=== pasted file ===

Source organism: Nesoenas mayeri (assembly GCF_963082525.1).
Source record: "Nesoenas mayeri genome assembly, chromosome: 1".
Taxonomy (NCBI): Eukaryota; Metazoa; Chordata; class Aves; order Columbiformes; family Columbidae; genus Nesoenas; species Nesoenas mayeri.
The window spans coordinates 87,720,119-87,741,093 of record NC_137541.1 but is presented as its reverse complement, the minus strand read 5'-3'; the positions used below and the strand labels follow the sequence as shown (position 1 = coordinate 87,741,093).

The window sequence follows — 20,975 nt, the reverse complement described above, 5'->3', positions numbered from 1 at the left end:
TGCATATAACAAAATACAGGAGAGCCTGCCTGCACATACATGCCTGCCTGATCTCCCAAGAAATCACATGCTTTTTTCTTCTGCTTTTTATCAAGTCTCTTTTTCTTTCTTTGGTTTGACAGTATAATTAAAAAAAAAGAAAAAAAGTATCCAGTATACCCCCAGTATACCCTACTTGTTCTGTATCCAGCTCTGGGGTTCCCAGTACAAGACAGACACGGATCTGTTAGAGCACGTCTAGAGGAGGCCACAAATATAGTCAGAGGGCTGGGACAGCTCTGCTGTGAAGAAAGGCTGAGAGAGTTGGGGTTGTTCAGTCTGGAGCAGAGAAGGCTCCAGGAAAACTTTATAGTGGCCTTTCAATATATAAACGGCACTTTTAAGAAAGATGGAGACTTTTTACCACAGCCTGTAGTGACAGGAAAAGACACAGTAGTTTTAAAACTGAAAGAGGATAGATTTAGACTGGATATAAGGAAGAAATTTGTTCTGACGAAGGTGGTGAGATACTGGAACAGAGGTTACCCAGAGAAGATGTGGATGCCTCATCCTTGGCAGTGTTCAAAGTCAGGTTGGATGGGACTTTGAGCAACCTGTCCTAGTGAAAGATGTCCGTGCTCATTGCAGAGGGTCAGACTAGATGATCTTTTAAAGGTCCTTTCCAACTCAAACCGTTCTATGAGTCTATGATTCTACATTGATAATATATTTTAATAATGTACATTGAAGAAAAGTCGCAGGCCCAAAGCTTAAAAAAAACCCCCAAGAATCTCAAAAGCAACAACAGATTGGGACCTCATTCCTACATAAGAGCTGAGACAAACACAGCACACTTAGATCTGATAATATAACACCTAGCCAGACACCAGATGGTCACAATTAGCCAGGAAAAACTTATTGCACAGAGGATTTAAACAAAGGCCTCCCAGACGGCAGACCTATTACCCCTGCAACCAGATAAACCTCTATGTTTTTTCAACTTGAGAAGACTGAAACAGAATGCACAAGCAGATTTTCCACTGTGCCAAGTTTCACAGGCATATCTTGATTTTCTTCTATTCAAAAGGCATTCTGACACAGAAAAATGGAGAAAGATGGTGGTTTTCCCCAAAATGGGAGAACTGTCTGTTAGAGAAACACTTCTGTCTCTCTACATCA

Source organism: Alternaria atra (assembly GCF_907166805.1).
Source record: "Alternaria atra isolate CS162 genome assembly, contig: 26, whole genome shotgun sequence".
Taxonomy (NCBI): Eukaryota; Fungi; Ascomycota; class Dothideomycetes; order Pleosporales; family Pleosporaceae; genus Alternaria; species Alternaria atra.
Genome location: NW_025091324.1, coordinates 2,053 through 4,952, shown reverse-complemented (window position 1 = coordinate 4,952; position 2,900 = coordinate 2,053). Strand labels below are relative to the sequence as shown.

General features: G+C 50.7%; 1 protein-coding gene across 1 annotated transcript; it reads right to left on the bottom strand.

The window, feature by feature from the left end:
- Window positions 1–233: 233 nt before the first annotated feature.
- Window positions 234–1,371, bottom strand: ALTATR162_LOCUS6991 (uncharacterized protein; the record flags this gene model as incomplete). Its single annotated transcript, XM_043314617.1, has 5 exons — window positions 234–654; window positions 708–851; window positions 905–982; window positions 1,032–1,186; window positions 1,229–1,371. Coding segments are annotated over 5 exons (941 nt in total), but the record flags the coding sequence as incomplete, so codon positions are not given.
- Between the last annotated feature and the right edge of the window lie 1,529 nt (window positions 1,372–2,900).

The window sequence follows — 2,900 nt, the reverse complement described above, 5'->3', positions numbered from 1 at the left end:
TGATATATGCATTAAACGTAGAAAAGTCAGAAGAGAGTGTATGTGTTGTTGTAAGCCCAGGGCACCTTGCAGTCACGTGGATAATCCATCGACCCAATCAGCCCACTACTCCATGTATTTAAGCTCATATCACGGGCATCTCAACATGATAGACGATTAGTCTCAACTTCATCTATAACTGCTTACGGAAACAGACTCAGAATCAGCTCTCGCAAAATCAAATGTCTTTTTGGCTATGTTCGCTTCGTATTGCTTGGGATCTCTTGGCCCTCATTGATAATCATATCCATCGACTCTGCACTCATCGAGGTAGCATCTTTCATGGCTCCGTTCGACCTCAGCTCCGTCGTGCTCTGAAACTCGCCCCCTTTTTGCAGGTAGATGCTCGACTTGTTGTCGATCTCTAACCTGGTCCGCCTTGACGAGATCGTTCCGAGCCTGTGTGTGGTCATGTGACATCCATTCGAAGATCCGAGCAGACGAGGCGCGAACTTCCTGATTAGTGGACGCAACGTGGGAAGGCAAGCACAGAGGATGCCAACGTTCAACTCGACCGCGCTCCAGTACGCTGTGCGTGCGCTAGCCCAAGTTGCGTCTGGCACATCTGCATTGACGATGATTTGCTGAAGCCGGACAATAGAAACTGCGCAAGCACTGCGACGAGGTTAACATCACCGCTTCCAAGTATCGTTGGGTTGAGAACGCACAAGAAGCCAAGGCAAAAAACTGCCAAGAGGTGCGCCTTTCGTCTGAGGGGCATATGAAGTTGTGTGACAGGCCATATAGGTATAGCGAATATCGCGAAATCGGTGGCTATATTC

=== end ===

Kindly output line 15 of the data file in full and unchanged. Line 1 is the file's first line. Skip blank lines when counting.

- Between the last annotated feature and the right edge of the window lie 1,529 nt (window positions 1,372–2,900).